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Format: Hardcover
I fell for the reviews on the back cover. I didn't notice they were from Daily Mail and Daily Telegraph or I might have saved myself a few dull afternoons chugging through this.
It's too long, the characters are childishly simplistic, not a lot of it makes sense, it resorts to hard sci-fi to try and drive the plot but fails monumentally (Greg Egan does it a whole lot better. Much, much better), and it is inhabited by some of the dumbest artificial intelligence personalities you can imagine.
On that point, imagine a scenario: giant dangerous (but unintelligent) beasties densely roaming an area. You are a large, dangerous artificial being equipped with no end of exotic made up technologies like force fields and various weapons that would entertain a teenager for weeks, and in addition you are overwhelmingly intelligent. You are trying to ensure the safety of a few people unlucky enough to be in the midst of it all. Said beasties cannot fly and they cannot burrow. You can move as fast or faster than them. You have endless tricks. You may be able to fly, surely you are able to dig. At the very least you could pick up these people in one of your magical force fields and naff off at speed. What to do? Obviously, you engage them with purely physical strength in what amounts to an arm wrestle.
If you want intelligent AIs, read Iain Banks. You won't find them here.
There's no real moral dilemma either. When it comes down to it Tombs the Proctor, in a position of authority in a very brutal political system, turns out to be a Jolly Nice Chap after all and not in the least fond of hurting anyone. No, too easy.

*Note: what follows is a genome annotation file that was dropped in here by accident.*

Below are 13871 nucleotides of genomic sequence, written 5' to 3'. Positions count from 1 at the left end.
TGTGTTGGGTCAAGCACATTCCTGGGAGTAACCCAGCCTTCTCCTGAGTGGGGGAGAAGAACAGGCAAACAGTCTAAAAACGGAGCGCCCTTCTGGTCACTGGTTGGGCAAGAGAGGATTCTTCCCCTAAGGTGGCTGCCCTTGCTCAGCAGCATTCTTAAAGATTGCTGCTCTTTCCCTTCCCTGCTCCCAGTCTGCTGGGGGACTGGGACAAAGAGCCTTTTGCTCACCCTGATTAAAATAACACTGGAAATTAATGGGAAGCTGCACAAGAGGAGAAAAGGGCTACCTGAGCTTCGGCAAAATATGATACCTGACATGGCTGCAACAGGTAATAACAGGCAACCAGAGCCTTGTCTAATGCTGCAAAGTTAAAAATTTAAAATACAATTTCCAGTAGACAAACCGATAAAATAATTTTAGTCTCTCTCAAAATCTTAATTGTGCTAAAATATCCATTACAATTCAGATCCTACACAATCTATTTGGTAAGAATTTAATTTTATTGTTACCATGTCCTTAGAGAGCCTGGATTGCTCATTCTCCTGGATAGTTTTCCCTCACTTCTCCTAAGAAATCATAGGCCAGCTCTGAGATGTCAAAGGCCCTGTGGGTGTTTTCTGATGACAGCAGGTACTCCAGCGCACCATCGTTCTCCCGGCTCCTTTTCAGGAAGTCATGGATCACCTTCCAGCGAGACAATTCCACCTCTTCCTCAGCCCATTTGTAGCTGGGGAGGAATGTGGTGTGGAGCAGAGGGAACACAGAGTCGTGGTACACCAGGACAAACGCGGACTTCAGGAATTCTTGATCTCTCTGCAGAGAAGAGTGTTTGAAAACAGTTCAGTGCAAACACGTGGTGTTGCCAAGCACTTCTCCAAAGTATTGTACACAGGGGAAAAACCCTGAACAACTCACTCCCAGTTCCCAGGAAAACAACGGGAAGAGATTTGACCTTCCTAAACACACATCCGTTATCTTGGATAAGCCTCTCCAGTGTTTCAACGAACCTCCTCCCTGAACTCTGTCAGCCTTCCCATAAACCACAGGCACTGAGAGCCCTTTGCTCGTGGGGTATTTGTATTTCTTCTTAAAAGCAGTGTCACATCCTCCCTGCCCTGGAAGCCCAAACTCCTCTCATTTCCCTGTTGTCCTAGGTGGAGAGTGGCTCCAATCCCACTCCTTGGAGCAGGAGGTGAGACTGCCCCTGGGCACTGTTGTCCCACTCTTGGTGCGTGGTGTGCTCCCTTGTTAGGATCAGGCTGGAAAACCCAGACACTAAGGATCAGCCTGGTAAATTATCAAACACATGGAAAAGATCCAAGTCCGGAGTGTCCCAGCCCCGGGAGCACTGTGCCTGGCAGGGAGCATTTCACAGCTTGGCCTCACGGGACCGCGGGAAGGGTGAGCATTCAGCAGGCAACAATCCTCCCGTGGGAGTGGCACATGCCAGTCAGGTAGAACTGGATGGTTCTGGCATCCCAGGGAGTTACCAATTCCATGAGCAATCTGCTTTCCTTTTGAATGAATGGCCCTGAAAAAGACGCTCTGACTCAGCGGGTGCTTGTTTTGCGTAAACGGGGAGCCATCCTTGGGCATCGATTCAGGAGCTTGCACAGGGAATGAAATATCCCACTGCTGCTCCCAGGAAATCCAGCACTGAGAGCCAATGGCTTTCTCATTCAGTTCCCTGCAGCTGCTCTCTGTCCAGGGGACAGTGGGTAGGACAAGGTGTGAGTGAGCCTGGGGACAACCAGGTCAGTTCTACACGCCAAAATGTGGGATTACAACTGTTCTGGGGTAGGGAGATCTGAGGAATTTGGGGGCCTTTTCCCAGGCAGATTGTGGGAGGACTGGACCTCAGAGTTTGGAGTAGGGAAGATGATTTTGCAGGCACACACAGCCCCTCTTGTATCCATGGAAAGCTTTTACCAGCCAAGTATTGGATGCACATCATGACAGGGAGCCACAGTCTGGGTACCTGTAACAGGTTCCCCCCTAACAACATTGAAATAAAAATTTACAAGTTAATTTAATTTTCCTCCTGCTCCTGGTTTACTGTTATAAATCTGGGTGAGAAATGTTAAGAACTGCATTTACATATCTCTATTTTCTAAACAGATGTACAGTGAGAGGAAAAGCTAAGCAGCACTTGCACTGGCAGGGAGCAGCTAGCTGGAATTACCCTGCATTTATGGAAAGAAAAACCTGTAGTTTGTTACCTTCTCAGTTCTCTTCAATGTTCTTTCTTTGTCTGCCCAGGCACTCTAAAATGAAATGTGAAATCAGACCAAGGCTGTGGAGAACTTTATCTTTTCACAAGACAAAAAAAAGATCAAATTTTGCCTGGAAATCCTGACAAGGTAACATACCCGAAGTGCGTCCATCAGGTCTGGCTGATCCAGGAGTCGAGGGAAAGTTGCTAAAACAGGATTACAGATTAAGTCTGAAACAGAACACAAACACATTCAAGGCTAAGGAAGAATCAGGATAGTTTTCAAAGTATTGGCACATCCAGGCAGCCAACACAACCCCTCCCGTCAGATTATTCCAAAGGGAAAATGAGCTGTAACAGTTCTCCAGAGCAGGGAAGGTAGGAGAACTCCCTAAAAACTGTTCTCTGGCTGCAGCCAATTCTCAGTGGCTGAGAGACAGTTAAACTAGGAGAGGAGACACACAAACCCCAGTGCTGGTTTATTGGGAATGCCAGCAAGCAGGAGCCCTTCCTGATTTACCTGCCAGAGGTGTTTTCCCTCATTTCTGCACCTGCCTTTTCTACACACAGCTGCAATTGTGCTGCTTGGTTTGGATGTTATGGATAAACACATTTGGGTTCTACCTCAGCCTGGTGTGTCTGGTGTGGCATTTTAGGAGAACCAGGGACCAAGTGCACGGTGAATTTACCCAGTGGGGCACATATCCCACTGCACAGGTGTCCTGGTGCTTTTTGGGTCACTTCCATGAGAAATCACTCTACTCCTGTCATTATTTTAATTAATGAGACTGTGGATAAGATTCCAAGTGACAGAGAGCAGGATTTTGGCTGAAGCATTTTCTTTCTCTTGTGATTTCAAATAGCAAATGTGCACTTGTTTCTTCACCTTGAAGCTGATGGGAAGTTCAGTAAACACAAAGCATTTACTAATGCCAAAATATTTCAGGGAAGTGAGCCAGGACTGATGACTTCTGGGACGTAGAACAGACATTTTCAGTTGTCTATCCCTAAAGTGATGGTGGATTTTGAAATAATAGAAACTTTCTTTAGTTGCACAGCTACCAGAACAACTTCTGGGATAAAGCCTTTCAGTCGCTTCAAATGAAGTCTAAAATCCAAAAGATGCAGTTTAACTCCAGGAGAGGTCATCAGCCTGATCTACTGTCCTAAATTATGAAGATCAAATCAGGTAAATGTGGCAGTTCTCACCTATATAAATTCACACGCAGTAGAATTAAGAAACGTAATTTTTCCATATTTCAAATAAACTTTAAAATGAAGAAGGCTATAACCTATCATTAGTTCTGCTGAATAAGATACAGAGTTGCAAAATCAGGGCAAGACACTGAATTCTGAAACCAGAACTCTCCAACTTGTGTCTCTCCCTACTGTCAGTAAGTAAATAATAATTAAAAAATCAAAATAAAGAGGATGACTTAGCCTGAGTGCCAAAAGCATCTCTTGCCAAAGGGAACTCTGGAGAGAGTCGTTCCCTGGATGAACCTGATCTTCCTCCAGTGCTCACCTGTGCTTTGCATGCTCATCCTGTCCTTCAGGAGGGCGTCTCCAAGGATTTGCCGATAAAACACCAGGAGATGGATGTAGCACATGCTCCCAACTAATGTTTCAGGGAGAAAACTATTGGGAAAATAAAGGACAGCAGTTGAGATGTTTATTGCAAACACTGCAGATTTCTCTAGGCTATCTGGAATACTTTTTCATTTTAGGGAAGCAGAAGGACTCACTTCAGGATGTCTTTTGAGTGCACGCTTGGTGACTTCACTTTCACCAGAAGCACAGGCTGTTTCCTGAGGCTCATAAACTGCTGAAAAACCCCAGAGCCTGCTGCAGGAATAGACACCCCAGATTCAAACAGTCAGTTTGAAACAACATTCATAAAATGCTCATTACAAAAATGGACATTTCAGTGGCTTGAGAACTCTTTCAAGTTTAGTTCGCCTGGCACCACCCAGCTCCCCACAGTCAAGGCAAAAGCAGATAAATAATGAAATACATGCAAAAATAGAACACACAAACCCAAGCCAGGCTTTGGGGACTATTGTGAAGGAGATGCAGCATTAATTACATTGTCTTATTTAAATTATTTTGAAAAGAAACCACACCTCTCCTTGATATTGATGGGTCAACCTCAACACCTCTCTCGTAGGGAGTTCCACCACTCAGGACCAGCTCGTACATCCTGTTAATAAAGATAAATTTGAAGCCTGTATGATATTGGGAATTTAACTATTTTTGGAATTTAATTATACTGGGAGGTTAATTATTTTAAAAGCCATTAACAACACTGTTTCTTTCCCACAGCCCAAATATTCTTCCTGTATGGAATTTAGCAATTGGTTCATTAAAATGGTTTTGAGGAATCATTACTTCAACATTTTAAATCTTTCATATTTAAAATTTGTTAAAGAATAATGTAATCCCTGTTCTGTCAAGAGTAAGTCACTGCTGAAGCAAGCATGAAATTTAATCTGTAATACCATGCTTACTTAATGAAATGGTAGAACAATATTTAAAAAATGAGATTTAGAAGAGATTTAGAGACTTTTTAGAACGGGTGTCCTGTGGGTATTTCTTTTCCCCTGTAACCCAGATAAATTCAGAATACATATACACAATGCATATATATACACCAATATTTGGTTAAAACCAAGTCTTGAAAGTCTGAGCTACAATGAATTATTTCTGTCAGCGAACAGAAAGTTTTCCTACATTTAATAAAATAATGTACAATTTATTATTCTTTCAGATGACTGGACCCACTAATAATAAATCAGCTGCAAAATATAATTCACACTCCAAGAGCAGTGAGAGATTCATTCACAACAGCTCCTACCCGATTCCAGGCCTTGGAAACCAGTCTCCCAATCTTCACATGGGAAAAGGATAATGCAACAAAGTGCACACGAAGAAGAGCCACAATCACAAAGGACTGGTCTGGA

Anyway, it certainly had enough oddities to make it interesting as a one-off but it's an avalanche of colourful but ill-linked and ill-explained ideas that won't bring me back for any more by this author.
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Format: Hardcover Verified Purchase
I love Neal Asher books, especially the Polity ones. Big characters, great plots, wonderful action. This one has a great plot and nicely wraps up the earlier plot lines but lacks brilliant chracters like Sniper or some of the big AI's. It reads like something written for the marketing dept who seem to have told Asher to be poitically correct and include all demographics to sell more books. Its a bit formulaic as if its be written to order, to a timescale not for the pleasure of the writer - a bit joyless, as if Commisioned by marketers who have told him that he'll sell more books by being less boys own. it lacks the funky, slightly PC incorrect near the edge style of the earlier books. I only ever buy hardback books by two authors and Asher is one. Dont get me wrong its enjoyable but not in the outstanding way that made me buy the hardbacks immediatly on publication. I think Asher is one of the best hard/space opera SF writers there is at the moment and I hope the corporates havent got to him.
I still strongly recomend it although if you havent had the pleasure of the earlier ones its best to read them in order. I look forward to the next although this time I may well wait for a friends review or a second hard paperback. I hope not as an on form Asher is worth the price of a hardback